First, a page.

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Int J Obes (Lond). 2014 Mar;38(3):444-50. doi: 10.1038/ijo.2013.117. Epub 2013 Jun 25.

A comparison of South Asian specific and established BMI thresholds for determining obesity prevalence in pregnancy and predicting pregnancy complications: findings from the Born in Bradford cohort.

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1] Clinical Trials Research Unit, University of Leeds, Leeds, UK [2] Bradford Institute for Health Research, Bradford Teaching Hospitals NHS Foundation Trust, Bradford, UK.
Bradford Institute for Health Research, Bradford Teaching Hospitals NHS Foundation Trust, Bradford, UK.
MRC Centre for Causal Analyses in Translational Epidemiology, School of Social and Community Medicine, University of Bristol, Bristol, UK.
Edinburgh Ethnicity and Health Research Group, Centre for Population Health Sciences, University of Edinburgh, Edinburgh, UK.



To describe how maternal obesity prevalence varies by established international and South Asian specific body mass index (BMI) cut-offs in women of Pakistani origin and investigate whether different BMI thresholds can help to identify women at risk of adverse pregnancy and birth outcomes.


Prospective bi-ethnic birth cohort study (the Born in Bradford (BiB) cohort).


Bradford, a deprived city in the North of the UK.


A total of 8478 South Asian and White British pregnant women participated in the BiB cohort study.


Maternal obesity prevalence; prevalence of known obesity-related adverse pregnancy outcomes: mode of birth, hypertensive disorders of pregnancy (HDP), gestational diabetes, macrosomia and pre-term births.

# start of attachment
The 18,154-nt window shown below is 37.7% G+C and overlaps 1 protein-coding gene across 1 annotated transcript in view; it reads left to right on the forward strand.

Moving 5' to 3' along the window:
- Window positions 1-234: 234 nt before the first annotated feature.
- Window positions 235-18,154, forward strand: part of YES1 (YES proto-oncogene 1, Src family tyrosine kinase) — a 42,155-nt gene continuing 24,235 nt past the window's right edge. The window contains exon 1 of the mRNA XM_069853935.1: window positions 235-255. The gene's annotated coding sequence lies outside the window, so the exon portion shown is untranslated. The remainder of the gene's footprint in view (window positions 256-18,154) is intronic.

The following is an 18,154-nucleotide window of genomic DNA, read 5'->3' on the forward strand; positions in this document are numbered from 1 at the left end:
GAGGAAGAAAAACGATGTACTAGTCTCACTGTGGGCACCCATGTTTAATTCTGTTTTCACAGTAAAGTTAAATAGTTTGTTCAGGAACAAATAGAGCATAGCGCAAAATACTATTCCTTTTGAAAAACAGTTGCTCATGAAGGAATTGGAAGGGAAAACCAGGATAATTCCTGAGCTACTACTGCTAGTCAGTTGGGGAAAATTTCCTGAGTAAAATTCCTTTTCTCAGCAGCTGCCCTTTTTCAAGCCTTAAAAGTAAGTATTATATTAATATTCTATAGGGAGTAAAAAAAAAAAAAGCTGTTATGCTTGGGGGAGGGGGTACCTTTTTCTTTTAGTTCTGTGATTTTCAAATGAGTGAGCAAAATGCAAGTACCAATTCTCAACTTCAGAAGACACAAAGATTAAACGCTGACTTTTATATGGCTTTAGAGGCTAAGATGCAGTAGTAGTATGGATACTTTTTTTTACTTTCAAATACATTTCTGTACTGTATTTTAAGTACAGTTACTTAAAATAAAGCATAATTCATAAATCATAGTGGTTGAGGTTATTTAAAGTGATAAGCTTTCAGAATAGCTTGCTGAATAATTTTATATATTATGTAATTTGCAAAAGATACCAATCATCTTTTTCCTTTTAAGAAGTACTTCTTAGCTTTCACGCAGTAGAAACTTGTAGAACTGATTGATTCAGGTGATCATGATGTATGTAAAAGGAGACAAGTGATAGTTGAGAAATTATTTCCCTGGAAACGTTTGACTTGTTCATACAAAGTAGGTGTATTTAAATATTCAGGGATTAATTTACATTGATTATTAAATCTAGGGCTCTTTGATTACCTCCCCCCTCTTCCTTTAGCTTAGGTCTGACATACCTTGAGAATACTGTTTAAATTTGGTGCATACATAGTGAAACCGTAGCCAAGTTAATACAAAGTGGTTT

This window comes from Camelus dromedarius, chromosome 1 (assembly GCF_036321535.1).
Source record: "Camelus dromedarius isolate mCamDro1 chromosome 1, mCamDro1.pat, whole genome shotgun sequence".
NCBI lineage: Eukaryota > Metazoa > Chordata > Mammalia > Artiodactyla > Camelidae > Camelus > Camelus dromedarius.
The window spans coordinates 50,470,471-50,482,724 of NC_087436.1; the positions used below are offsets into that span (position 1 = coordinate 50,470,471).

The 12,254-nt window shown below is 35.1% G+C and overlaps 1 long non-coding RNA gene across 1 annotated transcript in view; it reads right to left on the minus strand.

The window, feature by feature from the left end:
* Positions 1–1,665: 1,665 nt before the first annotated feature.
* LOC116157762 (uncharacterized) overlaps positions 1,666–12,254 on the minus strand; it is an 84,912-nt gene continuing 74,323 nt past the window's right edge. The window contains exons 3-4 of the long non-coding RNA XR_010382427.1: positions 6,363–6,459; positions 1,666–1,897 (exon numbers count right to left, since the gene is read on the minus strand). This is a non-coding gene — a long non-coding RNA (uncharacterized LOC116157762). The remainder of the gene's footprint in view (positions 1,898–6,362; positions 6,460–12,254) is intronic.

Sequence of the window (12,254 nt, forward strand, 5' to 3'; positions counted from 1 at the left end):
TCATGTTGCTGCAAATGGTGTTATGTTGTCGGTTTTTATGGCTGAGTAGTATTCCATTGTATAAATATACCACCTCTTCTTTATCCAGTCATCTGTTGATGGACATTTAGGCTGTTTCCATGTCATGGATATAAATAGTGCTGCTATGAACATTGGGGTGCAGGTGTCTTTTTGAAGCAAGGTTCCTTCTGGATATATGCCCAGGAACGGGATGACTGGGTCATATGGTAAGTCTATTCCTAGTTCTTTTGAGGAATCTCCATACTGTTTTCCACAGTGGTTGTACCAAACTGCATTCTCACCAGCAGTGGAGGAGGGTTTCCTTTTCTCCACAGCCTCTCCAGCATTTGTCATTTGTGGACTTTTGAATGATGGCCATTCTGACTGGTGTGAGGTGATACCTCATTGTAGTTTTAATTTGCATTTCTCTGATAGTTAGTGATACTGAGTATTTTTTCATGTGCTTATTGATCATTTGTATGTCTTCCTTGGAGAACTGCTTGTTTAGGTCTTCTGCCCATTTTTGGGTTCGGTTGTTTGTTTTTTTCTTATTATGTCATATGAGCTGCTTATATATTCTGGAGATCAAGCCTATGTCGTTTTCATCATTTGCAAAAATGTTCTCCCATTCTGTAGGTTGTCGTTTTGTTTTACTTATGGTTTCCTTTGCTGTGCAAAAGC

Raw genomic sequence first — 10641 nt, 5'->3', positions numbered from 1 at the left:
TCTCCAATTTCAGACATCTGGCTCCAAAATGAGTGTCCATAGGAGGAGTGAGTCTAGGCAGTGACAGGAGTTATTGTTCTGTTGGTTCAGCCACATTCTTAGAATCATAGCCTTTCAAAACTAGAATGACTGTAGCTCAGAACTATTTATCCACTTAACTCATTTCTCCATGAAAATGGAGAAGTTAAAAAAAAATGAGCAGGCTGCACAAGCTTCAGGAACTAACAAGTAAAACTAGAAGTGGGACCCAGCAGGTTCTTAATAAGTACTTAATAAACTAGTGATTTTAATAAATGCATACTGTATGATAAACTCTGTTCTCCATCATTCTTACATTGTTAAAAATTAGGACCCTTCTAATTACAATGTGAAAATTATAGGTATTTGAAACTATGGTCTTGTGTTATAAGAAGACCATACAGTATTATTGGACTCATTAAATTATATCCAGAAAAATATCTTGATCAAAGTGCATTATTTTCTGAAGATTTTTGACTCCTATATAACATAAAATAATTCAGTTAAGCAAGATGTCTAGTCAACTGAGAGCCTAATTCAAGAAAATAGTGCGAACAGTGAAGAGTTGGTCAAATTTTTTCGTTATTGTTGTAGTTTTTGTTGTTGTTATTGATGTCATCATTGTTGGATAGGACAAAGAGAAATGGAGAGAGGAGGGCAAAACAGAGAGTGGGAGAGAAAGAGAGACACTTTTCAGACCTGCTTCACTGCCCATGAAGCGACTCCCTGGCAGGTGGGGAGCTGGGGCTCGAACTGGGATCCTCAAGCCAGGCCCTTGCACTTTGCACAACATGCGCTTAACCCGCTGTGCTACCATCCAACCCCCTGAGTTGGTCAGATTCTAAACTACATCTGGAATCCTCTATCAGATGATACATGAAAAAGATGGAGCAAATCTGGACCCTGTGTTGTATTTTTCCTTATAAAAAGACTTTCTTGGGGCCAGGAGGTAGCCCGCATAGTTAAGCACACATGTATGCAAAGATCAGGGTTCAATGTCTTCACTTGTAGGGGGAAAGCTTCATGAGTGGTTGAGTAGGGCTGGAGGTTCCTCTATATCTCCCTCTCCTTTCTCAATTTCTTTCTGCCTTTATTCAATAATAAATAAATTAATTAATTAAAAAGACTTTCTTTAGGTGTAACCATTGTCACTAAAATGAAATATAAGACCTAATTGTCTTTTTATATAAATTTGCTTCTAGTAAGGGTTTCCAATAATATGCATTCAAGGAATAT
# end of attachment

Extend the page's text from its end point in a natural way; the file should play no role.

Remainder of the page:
Application of South Asian BMI cut-offs increased prevalence of obesity in Pakistani women from 18.8 (95% confidence interval (CI) 17.6-19.9) to 30.9% (95% CI 29.5-32.2). With the exception of pre-term births, there was a positive linear relationship between BMI and prevalence of adverse pregnancy and birth outcomes, across almost the whole BMI distribution. Risk of gestational diabetes and HDP increased more sharply in Pakistani women after a BMI threshold of at least 30 kg m(-2), but there was no evidence of a sharp increase in any risk factors at the new, lower thresholds suggested for use in South Asian women. BMI was a good single predictor of outcomes (area under the receiver operating curve: 0.596-0.685 for different outcomes); prediction was more discriminatory and accurate with BMI as a continuous variable than as a binary variable for any possible cut-off point.


Applying the new South Asian threshold to pregnant women would markedly increase those who were referred for monitoring and lifestyle advice. However, our results suggest that lowering the BMI threshold in South Asian women would not improve the predictive ability for identifying those who were at risk of adverse pregnancy outcomes.

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